One deepwater newcomer, British-Borneo Petroleum Syndicate PLC, next year plans to launch off the Louisiana coast the first ultra-low-cost production platform for deep waters. A scaled-down version of a tension-leg platform--that is, a floating platform tethered to the ocean floor--it will cost just $85 million and produce 35,000 barrels of oil a day. By contrast, Shell's first deepwater floating platform in the Gulf of Mexico cost $1.2 billion in 1994 yet was designed to produce scarcely more: 46,000 barrels a day. "We've wholly changed the cost structures of doing business in deep water," says British-Borneo Chief Executive Alan J. Gaynor.
The lower costs open the door to tapping smaller fields, too. To be worth exploiting, a field once had to hold 80 million barrels. The British-Borneo platform can profitably drain fields with as little as 30 million barrels, "and we'll probably push it lower," says Gaynor.
Everywhere, the quest is for speed and lightness. The last hurrah for the old guard may be the $4.2 billion Hibernia oil project on Canada's Grand Banks, which will begin producing oil in November. To withstand giant icebergs, the fixed platform was constructed with 550,000 tons of steel and concrete. It took seven years to design and build. Its sister, the Terra Nova, will float--and be pulled away from approaching icebergs by tugboats. It will cost $2.2 billion and take three years to design and build.
Meanwhile, the amount of oil that can be extracted from a given field is on the rise. The average field gives up just 35% of its contents as the pressure naturally lifting the oil dissipates. Yet Amoco Corp.'s test wells retrieve 70% of a reservoir using an air-injection technique the company has been evaluating for the past 2 1/2 years. Under the right conditions, the oxygen in the air ignites, forcing the oil out of the well.
Actively managing a reservoir will be the next big trick. Instead of producing blindly until the wells run dry, producers take periodic seismic snapshots of an oil field. Then, armed with better information, they can use "smart" wells to boost production--possibly using high pressure from one field to drive out oil from a nearby low-pressure field.
FOREIGN CAPITAL. Just emerging from laboratories at Amoco, Exxon, Syntroleum, and South Africa's Sasol are ideas for producing synthetic oil from its underground partner--natural gas. The concept is to reassemble plentiful and cheap natural gas into petroleum liquids such as methanol or refined products such as diesel or gasoline.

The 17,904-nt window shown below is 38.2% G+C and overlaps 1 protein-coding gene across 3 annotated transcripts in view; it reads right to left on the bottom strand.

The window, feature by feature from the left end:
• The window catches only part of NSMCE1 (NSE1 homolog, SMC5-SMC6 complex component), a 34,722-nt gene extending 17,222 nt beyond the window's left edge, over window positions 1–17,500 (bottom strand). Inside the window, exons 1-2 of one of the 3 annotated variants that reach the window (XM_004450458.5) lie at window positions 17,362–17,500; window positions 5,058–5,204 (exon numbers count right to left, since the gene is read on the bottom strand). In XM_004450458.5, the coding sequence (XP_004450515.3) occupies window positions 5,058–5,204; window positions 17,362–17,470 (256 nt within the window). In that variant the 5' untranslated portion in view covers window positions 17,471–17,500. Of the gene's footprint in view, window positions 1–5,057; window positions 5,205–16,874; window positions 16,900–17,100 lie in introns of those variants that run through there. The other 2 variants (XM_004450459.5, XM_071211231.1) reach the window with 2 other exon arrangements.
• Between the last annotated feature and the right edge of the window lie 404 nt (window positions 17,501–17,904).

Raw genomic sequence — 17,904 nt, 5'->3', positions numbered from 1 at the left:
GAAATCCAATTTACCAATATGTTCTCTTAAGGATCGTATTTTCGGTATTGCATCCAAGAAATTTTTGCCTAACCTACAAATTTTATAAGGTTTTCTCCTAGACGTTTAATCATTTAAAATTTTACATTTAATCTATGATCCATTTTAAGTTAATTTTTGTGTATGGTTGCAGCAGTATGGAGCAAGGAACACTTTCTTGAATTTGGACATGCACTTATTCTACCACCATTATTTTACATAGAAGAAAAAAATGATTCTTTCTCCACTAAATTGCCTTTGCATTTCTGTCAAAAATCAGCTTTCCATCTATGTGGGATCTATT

Now, oil-rich countries that once spurned Western oil companies as imperialists realize that they're missing out on a good thing. So they're welcoming the companies and their technology. Venezuela is working with Conoco, Arco, and Texaco. Algeria, the first Arab member of OPEC to invite in foreign capital, has landed deals with companies such as Louisiana Land & Exploration Co. Iran is working with France's TOTAL and Elf Aquitaine. Indonesia, Malaysia, and Qatar have partnered with Exxon. Russia is ambivalent toward joint ventures. But, says Richard A.D. Freeman, head of Texaco Inc.'s Moscow office: "It's Western technology that has allowed us to be considered."
Add all that up and you have the recipe for a possible explosion in oil production. The only way Saudi Arabia can discipline OPEC quota violators is to step up its own production dramatically, which would cause oil prices to plummet. That's what happened in the mid-1980s, when the world price of crude briefly dipped below $10 a barrel. Says Yamani, the former Saudi Oil Minister: "What happened in 1985-86 might be repeated."
Of course, it's possible that prices could spike up for awhile, because the buffers are thinner today. Cost-conscious oil producers don't build rigs until they need them, and refiners have cut crude inventories to a minimum. Meanwhile, Western governments, feeling safer, have shrunk their strategic reserves. For example, on Oct. 6, the U.S. Energy Dept. announced it was selling its 78% interest in the Elk Hills reserve to Occidental Petroleum Corp. for $3.65 billion.
But war and politics aside, technology is the driving force in the oil industry today. And although nature gave us only so much oil, technology will pull more from the ground than people ever dreamed possible.